The plain language of the contract supports a finding that the parties intended to provide for reimbursement of all attorney’s fees incurred in a “suit or action” to collect the note, including those incurred through post-judgment enforcement actions. The contract between O’Connell and the Wills provides that the signatories “promise[], in case suit is instituted, to collect this note, or any portion thereof, in addition to the costs and disbursements of said suit, a reasonable attorney’s fee in such suit or action.” (emphasis added) Black’s Law Dictionary defines “suit” as “[a]ny proceeding by a party or parties against another in a court of law,”19 “action at law” as “[a] civil suit stating a legal cause of action and seeking only a legal remedy,”20 and “action” as “[t]he process of doing something; conduct or behavior.”21 Black’s also states that the word “proceeding” is “used to express the business done in courts,” which may include “all ancillary or provisional steps, such as arrest, attachment of property, garnishment, injunction, writ of ne exeat . . . [and] the enforcement of the judgment, or a new trial, as may be directed by the court of last resort.”22Applying these definitions, the plain language of the contract indicates that the parties intended to provide for all reasonable attorney’s fees incurred by O’Connell for services performed for him by his lawyer in engaging in further proceedings to collect the note, including enforcing the judgment rendered against the Wills.This interpretation of the contract’s language is also consistent with our precedent regarding contractual attorney’s fees clauses. In Gamble v. Northstore Partnership, we held that where a contractual provision has the “evident purpose of shifting reasonable [attorney’s] fees to the winner in litigation concerning [a] contract,” the contract must be construed as calling for fee shifting “at all court levels.”23 We also stated that “the primary concern in setting rules for attorney fee awards must be the encouragement of efficient litigation.”24 Gamble thus stands for the proposition that we construe contractual attorney’s fees provisions broadly, and in a way that encourages efficient litigation.

In Rockstad v. Erikson, we reiterated our holding in Gamble that, where the parties intend it, contractual attorney’s fees clauses must be construed as calling for fee shifting at all levels “and not just in proceedings before the trial court,”25and concluded that an attorney’s fees provision in a note and deed of trust included fees incurred in “post-judgment appellate proceedings.”26 Although we were not presented with the question whether the note in Rockstad also provided for attorney’s fees incurred during post-judgment enforcement actions, our holding in Rockstad supports our conclusion that the attorney’s fees provision in the note between O’Connell and the Wills provided for attorney’s fees incurred post-judgment to enforce the judgment. To hold otherwise would require us to artificially distinguish attorney’s fees incurred for post-judgment appellate proceedings from attorney’s fees incurred for post-judgment enforcement proceedings, and would in many cases eviscerate the evident purpose of contractual attorney’s fees clauses like the one at issue. When a contract between two parties indicates that the parties intended to shift reasonable attorney’s fees to the winner in litigation concerning the contract, interpreting that contract to require the losing party to pay all attorney’s fees except for fees incurred while attempting to enforce the judgment—a cost that is only incurred when the losing party refuses to pay after a judgment has been rendered against him—would be entirely contrary to the essential purpose of such a clause.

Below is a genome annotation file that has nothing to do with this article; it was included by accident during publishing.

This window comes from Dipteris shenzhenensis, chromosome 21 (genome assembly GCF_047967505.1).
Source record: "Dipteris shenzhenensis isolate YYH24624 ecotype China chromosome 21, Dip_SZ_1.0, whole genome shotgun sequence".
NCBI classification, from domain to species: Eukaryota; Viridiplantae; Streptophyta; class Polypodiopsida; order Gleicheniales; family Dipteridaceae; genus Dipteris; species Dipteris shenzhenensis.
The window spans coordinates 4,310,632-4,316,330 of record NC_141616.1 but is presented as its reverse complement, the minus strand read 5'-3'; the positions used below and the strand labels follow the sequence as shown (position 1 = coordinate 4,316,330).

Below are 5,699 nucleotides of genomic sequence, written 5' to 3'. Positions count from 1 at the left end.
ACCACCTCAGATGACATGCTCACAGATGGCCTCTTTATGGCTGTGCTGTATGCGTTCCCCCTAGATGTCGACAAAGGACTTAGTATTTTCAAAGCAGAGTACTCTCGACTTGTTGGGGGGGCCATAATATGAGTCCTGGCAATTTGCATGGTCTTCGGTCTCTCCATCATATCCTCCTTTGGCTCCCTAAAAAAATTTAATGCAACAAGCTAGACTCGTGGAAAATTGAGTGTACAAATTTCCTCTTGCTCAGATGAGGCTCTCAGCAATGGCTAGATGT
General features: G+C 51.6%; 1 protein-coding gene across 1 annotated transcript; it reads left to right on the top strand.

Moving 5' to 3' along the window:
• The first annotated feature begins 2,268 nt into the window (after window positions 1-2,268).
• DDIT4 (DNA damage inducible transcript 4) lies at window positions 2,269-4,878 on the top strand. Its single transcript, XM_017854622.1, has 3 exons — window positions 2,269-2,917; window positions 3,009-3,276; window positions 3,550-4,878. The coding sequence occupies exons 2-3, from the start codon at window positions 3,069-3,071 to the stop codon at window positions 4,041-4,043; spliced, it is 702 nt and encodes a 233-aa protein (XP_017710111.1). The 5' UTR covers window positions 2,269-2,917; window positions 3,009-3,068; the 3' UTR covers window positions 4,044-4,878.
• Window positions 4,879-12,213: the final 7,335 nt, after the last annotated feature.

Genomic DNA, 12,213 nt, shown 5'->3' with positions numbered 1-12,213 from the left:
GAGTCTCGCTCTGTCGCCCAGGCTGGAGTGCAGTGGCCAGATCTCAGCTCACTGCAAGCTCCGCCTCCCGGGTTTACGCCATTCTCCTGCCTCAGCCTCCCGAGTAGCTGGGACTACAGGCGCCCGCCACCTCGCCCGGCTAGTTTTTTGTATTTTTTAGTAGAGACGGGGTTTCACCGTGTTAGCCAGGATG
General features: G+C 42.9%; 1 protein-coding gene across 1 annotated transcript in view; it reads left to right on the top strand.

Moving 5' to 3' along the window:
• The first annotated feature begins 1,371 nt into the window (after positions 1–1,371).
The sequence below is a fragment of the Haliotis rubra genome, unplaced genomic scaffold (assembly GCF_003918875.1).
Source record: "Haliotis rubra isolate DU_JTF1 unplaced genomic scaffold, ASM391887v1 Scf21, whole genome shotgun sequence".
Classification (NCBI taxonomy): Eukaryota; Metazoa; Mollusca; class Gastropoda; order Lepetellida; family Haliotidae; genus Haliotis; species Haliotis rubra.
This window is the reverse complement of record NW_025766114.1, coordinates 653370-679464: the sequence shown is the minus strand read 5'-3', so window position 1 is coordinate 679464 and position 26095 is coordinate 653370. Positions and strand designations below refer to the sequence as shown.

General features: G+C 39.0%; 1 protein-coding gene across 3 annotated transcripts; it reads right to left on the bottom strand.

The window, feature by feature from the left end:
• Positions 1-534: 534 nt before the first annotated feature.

Our conclusion is also consistent with Alaska’s Civil Rule 82 and our precedent regarding

[263 P.3d 47]